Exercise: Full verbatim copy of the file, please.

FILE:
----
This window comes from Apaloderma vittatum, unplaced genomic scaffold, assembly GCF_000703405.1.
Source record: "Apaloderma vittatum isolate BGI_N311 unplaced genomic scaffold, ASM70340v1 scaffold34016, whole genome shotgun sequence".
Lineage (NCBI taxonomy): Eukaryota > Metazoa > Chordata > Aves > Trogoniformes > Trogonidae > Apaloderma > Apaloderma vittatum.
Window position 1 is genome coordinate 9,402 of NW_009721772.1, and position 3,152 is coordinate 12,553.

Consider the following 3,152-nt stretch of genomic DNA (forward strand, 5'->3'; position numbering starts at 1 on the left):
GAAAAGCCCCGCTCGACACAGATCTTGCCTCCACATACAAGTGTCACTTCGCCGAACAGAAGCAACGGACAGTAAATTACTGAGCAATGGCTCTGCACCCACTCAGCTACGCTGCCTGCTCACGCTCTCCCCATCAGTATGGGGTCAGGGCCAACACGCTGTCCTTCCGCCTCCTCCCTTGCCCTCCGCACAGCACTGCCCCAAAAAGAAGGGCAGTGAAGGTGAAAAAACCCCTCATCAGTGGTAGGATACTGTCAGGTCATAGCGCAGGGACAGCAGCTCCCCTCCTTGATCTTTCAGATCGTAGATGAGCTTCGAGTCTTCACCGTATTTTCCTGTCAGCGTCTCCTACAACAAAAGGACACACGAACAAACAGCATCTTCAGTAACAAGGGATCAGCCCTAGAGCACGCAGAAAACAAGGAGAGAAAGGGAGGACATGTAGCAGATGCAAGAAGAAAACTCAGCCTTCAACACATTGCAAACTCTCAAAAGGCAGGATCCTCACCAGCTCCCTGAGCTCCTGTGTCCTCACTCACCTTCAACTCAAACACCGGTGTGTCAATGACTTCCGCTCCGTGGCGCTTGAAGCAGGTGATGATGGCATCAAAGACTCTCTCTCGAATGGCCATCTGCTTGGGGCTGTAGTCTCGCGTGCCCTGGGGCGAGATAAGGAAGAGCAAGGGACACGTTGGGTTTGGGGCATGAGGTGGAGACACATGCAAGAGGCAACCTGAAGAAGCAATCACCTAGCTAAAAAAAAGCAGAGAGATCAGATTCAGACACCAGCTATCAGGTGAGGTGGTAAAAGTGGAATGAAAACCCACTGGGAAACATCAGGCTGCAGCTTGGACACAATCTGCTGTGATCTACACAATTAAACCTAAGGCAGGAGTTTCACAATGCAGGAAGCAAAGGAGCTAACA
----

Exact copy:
This window comes from Apaloderma vittatum, unplaced genomic scaffold, assembly GCF_000703405.1.
Source record: "Apaloderma vittatum isolate BGI_N311 unplaced genomic scaffold, ASM70340v1 scaffold34016, whole genome shotgun sequence".
Lineage (NCBI taxonomy): Eukaryota > Metazoa > Chordata > Aves > Trogoniformes > Trogonidae > Apaloderma > Apaloderma vittatum.
Window position 1 is genome coordinate 9,402 of NW_009721772.1, and position 3,152 is coordinate 12,553.

Consider the following 3,152-nt stretch of genomic DNA (forward strand, 5'->3'; position numbering starts at 1 on the left):
GAAAAGCCCCGCTCGACACAGATCTTGCCTCCACATACAAGTGTCACTTCGCCGAACAGAAGCAACGGACAGTAAATTACTGAGCAATGGCTCTGCACCCACTCAGCTACGCTGCCTGCTCACGCTCTCCCCATCAGTATGGGGTCAGGGCCAACACGCTGTCCTTCCGCCTCCTCCCTTGCCCTCCGCACAGCACTGCCCCAAAAAGAAGGGCAGTGAAGGTGAAAAAACCCCTCATCAGTGGTAGGATACTGTCAGGTCATAGCGCAGGGACAGCAGCTCCCCTCCTTGATCTTTCAGATCGTAGATGAGCTTCGAGTCTTCACCGTATTTTCCTGTCAGCGTCTCCTACAACAAAAGGACACACGAACAAACAGCATCTTCAGTAACAAGGGATCAGCCCTAGAGCACGCAGAAAACAAGGAGAGAAAGGGAGGACATGTAGCAGATGCAAGAAGAAAACTCAGCCTTCAACACATTGCAAACTCTCAAAAGGCAGGATCCTCACCAGCTCCCTGAGCTCCTGTGTCCTCACTCACCTTCAACTCAAACACCGGTGTGTCAATGACTTCCGCTCCGTGGCGCTTGAAGCAGGTGATGATGGCATCAAAGACTCTCTCTCGAATGGCCATCTGCTTGGGGCTGTAGTCTCGCGTGCCCTGGGGCGAGATAAGGAAGAGCAAGGGACACGTTGGGTTTGGGGCATGAGGTGGAGACACATGCAAGAGGCAACCTGAAGAAGCAATCACCTAGCTAAAAAAAAGCAGAGAGATCAGATTCAGACACCAGCTATCAGGTGAGGTGGTAAAAGTGGAATGAAAACCCACTGGGAAACATCAGGCTGCAGCTTGGACACAATCTGCTGTGATCTACACAATTAAACCTAAGGCAGGAGTTTCACAATGCAGGAAGCAAAGGAGCTAACA